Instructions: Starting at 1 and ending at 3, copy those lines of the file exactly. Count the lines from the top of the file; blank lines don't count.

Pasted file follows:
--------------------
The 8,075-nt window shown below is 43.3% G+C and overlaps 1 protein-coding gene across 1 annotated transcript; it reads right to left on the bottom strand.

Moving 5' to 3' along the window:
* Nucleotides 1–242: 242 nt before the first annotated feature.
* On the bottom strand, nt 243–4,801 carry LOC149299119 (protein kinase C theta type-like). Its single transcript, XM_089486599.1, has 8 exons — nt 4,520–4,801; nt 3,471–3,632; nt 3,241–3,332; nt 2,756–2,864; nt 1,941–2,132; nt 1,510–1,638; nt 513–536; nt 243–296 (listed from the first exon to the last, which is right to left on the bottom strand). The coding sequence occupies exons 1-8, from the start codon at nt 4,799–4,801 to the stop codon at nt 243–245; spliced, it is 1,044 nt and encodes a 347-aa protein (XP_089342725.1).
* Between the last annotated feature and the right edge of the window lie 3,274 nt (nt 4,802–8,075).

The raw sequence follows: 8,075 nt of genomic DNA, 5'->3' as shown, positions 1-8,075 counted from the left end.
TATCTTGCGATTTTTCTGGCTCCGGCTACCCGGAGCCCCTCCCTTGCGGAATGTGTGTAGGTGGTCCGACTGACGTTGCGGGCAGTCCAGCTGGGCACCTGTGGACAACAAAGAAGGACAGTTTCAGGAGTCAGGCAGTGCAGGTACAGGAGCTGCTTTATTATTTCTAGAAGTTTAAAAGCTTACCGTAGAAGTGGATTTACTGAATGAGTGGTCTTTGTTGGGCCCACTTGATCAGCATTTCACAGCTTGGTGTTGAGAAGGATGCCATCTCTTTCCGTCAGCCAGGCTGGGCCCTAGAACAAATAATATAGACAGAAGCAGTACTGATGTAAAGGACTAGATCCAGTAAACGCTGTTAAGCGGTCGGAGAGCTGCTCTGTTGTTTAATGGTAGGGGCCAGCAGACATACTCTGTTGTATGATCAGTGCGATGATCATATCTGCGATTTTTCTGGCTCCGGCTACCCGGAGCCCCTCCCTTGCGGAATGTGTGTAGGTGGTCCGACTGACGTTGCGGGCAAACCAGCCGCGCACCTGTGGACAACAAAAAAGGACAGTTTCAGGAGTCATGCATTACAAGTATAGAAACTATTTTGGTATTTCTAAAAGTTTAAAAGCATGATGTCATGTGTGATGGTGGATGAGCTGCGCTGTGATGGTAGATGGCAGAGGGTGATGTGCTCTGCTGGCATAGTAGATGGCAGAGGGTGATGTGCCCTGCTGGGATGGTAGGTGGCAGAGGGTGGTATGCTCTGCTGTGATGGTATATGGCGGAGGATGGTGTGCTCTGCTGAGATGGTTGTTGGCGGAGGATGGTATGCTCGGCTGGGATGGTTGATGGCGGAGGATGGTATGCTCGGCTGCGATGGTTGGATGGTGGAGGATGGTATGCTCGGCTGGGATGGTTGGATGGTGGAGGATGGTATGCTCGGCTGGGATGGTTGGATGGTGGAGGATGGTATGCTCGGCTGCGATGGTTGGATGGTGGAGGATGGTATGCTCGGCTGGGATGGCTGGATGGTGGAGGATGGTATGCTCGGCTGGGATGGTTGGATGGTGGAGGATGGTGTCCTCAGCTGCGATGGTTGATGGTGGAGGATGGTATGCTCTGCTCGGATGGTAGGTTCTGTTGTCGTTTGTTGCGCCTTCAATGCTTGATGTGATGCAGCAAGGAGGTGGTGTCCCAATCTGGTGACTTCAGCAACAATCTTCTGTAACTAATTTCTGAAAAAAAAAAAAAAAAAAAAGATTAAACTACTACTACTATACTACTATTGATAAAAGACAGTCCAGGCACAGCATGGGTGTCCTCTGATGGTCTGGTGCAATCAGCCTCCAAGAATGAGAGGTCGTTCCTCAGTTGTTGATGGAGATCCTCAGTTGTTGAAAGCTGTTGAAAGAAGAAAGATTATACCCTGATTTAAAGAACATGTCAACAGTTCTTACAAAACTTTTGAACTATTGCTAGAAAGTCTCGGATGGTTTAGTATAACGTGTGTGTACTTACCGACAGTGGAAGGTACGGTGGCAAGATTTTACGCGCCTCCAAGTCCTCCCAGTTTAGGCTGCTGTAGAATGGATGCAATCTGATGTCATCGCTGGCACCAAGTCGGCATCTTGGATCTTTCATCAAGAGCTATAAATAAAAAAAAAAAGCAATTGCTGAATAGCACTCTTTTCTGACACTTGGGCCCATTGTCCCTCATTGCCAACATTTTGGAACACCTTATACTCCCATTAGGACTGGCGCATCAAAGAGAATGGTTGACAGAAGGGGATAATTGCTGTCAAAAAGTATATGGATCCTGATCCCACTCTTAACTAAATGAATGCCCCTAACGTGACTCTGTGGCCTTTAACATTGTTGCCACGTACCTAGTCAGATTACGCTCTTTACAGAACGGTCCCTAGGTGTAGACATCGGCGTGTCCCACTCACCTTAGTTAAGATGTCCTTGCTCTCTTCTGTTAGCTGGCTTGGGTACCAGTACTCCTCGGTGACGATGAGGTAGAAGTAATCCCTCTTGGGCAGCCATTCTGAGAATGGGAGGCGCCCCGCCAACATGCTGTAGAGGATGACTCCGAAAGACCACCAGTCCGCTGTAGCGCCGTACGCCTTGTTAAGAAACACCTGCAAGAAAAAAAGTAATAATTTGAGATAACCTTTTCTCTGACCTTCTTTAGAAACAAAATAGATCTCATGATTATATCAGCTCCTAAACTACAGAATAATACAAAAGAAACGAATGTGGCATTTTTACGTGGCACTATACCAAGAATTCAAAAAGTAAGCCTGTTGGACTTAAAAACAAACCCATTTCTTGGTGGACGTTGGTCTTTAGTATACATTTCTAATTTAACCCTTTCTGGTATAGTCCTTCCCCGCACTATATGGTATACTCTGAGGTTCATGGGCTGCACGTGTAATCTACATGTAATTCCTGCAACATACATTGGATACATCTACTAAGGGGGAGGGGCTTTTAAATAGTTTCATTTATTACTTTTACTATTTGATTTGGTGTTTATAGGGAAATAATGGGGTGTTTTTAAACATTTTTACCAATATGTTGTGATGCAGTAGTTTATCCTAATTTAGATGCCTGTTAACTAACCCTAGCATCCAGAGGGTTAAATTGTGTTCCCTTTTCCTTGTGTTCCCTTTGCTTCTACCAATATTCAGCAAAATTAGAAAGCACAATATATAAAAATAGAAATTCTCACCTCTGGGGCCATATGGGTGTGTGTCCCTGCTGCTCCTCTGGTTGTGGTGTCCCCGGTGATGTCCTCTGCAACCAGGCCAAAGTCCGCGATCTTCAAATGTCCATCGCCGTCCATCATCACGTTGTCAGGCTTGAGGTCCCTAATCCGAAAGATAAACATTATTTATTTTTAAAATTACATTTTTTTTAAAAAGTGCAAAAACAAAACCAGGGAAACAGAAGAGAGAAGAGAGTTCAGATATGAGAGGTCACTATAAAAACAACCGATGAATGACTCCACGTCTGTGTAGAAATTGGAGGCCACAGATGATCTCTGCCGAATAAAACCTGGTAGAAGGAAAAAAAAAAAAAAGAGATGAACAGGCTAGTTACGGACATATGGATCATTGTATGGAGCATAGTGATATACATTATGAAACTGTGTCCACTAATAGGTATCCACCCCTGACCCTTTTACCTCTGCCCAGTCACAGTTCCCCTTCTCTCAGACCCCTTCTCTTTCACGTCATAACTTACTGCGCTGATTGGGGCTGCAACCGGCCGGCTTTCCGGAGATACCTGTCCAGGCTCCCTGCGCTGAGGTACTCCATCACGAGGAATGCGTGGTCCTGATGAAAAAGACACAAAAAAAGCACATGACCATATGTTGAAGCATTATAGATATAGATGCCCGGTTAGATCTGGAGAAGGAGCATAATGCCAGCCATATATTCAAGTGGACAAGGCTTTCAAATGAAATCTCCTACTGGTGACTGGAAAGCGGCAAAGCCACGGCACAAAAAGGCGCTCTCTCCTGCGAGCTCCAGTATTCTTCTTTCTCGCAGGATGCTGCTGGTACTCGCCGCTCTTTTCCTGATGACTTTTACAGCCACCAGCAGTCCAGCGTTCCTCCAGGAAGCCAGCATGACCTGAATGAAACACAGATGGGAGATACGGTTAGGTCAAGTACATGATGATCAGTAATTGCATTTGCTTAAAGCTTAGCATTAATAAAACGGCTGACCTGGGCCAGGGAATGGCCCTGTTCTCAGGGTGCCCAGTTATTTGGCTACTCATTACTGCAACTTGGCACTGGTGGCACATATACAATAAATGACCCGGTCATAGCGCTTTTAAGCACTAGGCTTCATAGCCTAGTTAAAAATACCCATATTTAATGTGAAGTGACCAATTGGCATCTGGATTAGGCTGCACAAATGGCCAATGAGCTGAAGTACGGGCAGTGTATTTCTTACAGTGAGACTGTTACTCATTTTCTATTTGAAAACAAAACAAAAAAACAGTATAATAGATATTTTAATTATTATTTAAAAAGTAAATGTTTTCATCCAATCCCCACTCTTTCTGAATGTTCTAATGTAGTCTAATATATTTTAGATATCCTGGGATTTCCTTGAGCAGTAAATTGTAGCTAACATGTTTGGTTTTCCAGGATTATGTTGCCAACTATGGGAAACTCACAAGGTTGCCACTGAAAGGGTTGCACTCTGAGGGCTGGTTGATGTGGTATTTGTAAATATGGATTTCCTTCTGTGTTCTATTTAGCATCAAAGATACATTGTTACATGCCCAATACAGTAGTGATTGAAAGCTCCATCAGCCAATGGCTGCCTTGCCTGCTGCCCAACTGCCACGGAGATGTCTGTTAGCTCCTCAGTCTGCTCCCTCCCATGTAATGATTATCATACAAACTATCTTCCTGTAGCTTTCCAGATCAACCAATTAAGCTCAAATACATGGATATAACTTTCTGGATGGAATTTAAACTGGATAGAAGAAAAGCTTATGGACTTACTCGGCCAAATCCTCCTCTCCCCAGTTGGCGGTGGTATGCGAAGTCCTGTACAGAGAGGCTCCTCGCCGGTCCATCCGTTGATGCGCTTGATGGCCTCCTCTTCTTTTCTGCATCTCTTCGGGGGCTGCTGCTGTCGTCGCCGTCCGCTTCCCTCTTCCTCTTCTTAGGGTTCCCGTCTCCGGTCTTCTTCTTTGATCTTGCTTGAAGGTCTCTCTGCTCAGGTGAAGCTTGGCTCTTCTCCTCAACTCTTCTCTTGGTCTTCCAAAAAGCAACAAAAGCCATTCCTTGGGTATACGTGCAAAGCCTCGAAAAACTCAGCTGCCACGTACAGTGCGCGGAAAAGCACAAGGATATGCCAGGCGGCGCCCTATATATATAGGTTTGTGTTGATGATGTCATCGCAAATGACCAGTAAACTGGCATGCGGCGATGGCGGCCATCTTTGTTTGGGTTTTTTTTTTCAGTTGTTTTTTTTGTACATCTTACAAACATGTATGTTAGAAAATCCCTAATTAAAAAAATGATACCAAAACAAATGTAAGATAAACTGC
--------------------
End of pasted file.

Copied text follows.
The 8,075-nt window shown below is 43.3% G+C and overlaps 1 protein-coding gene across 1 annotated transcript; it reads right to left on the bottom strand.

Moving 5' to 3' along the window:
* Nucleotides 1–242: 242 nt before the first annotated feature.